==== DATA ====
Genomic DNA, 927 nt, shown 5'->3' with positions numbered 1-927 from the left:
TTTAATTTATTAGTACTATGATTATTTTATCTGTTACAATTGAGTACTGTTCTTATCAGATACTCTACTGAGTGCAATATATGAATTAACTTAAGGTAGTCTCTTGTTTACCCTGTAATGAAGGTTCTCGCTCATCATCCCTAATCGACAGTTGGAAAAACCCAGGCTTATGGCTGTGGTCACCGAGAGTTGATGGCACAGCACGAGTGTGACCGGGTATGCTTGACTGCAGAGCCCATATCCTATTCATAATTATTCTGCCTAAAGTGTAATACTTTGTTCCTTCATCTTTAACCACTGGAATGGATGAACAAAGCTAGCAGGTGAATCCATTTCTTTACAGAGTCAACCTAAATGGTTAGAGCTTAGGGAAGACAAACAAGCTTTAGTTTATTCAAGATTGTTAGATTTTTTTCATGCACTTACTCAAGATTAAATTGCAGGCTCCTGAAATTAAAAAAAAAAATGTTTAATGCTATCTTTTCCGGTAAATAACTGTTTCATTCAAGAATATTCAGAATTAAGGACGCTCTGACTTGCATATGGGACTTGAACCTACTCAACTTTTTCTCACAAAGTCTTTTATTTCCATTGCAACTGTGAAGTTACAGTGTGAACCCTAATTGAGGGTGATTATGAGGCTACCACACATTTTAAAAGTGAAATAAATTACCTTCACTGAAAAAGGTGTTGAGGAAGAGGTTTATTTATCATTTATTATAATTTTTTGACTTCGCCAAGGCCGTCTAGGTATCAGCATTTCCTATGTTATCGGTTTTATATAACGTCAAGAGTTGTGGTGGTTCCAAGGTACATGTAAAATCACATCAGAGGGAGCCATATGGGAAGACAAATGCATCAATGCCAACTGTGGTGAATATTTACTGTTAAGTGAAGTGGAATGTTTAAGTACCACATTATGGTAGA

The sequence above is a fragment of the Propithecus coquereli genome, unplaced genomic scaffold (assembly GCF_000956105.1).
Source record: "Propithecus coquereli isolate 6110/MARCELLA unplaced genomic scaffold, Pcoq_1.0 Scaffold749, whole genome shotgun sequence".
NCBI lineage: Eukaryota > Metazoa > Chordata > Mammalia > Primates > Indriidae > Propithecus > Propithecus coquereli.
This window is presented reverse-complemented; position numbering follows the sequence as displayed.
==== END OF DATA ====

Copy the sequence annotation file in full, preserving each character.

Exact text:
Genomic DNA, 927 nt, shown 5'->3' with positions numbered 1-927 from the left:
TTTAATTTATTAGTACTATGATTATTTTATCTGTTACAATTGAGTACTGTTCTTATCAGATACTCTACTGAGTGCAATATATGAATTAACTTAAGGTAGTCTCTTGTTTACCCTGTAATGAAGGTTCTCGCTCATCATCCCTAATCGACAGTTGGAAAAACCCAGGCTTATGGCTGTGGTCACCGAGAGTTGATGGCACAGCACGAGTGTGACCGGGTATGCTTGACTGCAGAGCCCATATCCTATTCATAATTATTCTGCCTAAAGTGTAATACTTTGTTCCTTCATCTTTAACCACTGGAATGGATGAACAAAGCTAGCAGGTGAATCCATTTCTTTACAGAGTCAACCTAAATGGTTAGAGCTTAGGGAAGACAAACAAGCTTTAGTTTATTCAAGATTGTTAGATTTTTTTCATGCACTTACTCAAGATTAAATTGCAGGCTCCTGAAATTAAAAAAAAAAATGTTTAATGCTATCTTTTCCGGTAAATAACTGTTTCATTCAAGAATATTCAGAATTAAGGACGCTCTGACTTGCATATGGGACTTGAACCTACTCAACTTTTTCTCACAAAGTCTTTTATTTCCATTGCAACTGTGAAGTTACAGTGTGAACCCTAATTGAGGGTGATTATGAGGCTACCACACATTTTAAAAGTGAAATAAATTACCTTCACTGAAAAAGGTGTTGAGGAAGAGGTTTATTTATCATTTATTATAATTTTTTGACTTCGCCAAGGCCGTCTAGGTATCAGCATTTCCTATGTTATCGGTTTTATATAACGTCAAGAGTTGTGGTGGTTCCAAGGTACATGTAAAATCACATCAGAGGGAGCCATATGGGAAGACAAATGCATCAATGCCAACTGTGGTGAATATTTACTGTTAAGTGAAGTGGAATGTTTAAGTACCACATTATGGTAGA

The sequence above is a fragment of the Propithecus coquereli genome, unplaced genomic scaffold (assembly GCF_000956105.1).
Source record: "Propithecus coquereli isolate 6110/MARCELLA unplaced genomic scaffold, Pcoq_1.0 Scaffold749, whole genome shotgun sequence".
NCBI lineage: Eukaryota > Metazoa > Chordata > Mammalia > Primates > Indriidae > Propithecus > Propithecus coquereli.
This window is presented reverse-complemented; position numbering follows the sequence as displayed.